PROFILE

Steve Montgomery

President, b2b Solutions, LLC

Steve is president of b2b Solutions, a consultancy that specializes in working with retailers and suppliers in the convenience retail/petroleum marketing industry. He has over 30 years of experience in top management positions in both entrepreneurial and large corporate business environments within the convenience retail/petroleum marketing industry.

After beginning his career as one of its franchisees, Steve served as President and Member of the Board of Directors for Dairy Mart Corporation. He then held the positions of General Manager for C-Stores and Manager of Convenience Retail Strategies and Programs for Amoco Oil Company.

He led Amoco’s efforts to develop and roll out their state of the art Split Second concept and to consolidate their various direct retail operations into a single entity. While at Amoco, he was also a member of its Retail Systems Steering and Facility Design Coordination Committees.

Steve has been actively involved with the National Association of Convenience Stores (NACS) since 1976. He is the only person to have been elected to its Retailer Board and Supplier Board of Directors.

He holds a Bachelor of Science Degree in Agricultural and Food Economics from the University of Massachusetts, and a MBA in Marketing from W. New England University. He currently serves as member of its International Business Advisory Board.

Steve is a frequent contributor to articles on the convenience retail/petroleum marketing industry and is a frequent speaker at industry functions. He has worked with NACS as a Program Director and Program Moderator on topics ranging Foodservice to the Non-Traditional Competitors.

b2b Solutions retail clients have ranged from single store operators to large multinational firms. These include such companies as Chevron USA Products Company, Crescent Oil Company, Exxon Company, USA, LG-Caltex, Lekkerland (Switzerland) Ltd., Mobil Oil Corporation, Murphy Oil USA, NACS, Pride Convenience, Inc., and Shell Canada Products Limited. Supplier clients include Coca-Cola USA, Food Concepts, Inc., Harmonic Systems, Inc., Kraft Foods, MGC Communication, Inc., and Westec Interactive.

Other Links from Steve Montgomery:

b2b Solutions, LLC Web Site

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  • Posted on: 11/15/2019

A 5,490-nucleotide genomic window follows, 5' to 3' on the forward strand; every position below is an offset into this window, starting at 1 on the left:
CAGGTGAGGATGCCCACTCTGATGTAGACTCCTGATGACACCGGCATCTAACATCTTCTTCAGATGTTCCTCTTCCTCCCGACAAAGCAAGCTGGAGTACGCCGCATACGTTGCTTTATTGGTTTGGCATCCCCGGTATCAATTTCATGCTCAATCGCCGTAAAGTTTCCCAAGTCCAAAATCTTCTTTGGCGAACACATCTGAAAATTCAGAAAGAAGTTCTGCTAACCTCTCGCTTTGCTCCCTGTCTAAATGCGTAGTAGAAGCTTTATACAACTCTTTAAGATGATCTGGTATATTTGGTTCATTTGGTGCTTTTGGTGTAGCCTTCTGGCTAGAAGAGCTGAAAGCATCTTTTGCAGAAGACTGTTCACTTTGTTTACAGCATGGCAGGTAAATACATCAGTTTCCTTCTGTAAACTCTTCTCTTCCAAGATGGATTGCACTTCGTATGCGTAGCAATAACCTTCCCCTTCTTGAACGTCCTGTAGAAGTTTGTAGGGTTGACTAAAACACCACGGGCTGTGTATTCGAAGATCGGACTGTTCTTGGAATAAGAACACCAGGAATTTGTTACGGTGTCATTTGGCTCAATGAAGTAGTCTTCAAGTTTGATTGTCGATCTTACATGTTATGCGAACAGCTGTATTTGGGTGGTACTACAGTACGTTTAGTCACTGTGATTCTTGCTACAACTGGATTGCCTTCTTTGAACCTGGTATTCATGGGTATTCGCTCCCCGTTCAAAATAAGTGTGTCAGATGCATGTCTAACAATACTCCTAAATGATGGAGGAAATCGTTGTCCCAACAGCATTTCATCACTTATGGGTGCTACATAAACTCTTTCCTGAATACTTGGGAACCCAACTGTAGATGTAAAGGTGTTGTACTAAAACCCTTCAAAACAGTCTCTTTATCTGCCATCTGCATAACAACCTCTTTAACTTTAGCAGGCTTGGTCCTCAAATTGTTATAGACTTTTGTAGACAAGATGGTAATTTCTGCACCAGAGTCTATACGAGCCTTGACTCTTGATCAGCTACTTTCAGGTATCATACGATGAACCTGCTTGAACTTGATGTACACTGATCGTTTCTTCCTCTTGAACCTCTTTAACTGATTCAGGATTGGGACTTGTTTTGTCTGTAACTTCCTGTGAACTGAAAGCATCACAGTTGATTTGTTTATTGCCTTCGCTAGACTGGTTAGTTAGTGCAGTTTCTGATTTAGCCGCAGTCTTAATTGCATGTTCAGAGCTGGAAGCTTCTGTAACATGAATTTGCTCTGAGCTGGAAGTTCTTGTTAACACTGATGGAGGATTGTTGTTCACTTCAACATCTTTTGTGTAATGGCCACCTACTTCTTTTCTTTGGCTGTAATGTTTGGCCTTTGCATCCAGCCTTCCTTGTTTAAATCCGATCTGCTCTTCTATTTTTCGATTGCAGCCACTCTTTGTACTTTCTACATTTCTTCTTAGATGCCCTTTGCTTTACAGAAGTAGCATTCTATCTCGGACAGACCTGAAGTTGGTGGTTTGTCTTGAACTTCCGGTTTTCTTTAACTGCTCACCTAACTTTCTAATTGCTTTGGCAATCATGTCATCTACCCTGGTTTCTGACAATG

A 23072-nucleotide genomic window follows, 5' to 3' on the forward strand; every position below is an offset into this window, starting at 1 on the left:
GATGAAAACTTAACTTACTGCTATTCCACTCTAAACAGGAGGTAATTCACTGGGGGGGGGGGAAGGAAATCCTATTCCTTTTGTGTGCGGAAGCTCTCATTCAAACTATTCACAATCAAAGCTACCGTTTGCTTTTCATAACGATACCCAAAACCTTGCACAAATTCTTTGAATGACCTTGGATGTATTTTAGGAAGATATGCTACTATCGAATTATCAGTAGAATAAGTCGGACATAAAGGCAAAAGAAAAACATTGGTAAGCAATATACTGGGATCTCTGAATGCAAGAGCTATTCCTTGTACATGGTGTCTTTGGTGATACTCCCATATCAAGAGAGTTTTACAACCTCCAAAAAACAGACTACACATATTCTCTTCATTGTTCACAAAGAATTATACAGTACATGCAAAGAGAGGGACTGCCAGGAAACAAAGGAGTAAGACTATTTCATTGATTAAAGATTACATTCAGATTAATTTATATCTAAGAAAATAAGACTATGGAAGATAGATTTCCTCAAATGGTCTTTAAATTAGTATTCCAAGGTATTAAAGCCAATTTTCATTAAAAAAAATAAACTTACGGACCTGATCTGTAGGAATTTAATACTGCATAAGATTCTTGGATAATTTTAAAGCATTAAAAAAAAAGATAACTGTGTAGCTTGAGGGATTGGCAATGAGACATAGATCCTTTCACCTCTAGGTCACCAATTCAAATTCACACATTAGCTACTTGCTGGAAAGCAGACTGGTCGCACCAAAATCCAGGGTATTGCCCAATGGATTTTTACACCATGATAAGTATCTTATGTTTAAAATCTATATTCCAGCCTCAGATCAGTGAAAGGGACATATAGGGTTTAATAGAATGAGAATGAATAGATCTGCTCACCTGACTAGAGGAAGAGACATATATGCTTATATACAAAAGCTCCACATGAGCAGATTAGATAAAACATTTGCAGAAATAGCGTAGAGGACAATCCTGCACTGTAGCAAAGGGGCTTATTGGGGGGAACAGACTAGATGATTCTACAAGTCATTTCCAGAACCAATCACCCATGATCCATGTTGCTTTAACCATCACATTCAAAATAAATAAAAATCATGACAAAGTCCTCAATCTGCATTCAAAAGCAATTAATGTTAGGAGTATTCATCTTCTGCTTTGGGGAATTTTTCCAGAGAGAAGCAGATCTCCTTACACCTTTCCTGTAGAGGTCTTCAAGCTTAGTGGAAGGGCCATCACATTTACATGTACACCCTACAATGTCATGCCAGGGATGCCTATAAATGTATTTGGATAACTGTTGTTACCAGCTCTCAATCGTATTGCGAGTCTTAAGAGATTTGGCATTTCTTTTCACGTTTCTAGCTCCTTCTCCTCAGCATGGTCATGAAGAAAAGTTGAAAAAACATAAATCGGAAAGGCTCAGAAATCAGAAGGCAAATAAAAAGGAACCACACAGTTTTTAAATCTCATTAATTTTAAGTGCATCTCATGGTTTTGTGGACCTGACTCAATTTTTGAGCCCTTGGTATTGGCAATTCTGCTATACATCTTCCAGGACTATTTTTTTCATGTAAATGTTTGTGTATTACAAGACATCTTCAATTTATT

Is the environment Amazon’s Achilles heel or opportunity?

    Amazon lead the way to faster delivery and free shipping so it created the dilemma it now faces. The survey indicated people would be willing to wait longer for the purchase if they were compensated for the delay. Could it also ask customers if they would be willing to wait longer because it was better for the environment? Certainly. Would other retailers follow or take advantage by emphasizing their faster delivery? That is the real question. In this very competitive marketplace they might if Amazon reported higher sales. If not, I am doubtful.
  • Posted on: 11/14/2019

    Is ‘OK Boomer’ a merchandising opportunity?

    As a Boomer, my response is this too shall pass. For those who are making money selling merchandise with the phase on in, I suggest they bank their profits and not reinvest in their business expecting it to have a long run. It won’t.
  • Posted on: 11/13/2019

    Study: Consumers don’t enjoy doing their holiday shopping online

    We have become a society that has come to expect fast and free shipping. This expectation was created out of every day online shopping experiences. Retailers generally can meet that expectations during most of the year. However, during the holiday season, purchases increase dramatically and the systems that worked the rest of the year are not capable of handling the volume. Up to this point in the purchase process, the item was sold at the price stated — the shipping cost, like it or not, was what it said so no expectations failed to be met. However, when retailers offer online tracking, that is a promise to deliver on a date and one that can easily be monitored. Failing to deliver when promised, early or late, can create problems for the customer. One foolish solution is to go to a store, buy the item and take it home.
  • Posted on: 11/12/2019

    Amazon confirms it will open a grocery store not named Whole Foods

    I concur with Mark. The easiest way for Amazon to enter the market would have been to buy a small chain and learn what the grocery business is for those not named Whole Foods. They will discover it is a very competitive industry. It will be interesting to see their approach to a physical plant, product selection and pricing, marketing and customer service.
  • Posted on: 11/11/2019

    Why is Trader Joe’s hiding stuffed animals in its stores?

    This reminds me of the secret menus that some QSRs have. It may have an impact on those that know it exists but will have no impact on those that don’t. The real question is, does this impact the shopping experience? Again, for those in the know maybe but for the rest no.
  • Posted on: 11/04/2019

    Should McDonald’s CEO have been fired over a ‘consensual relationship’?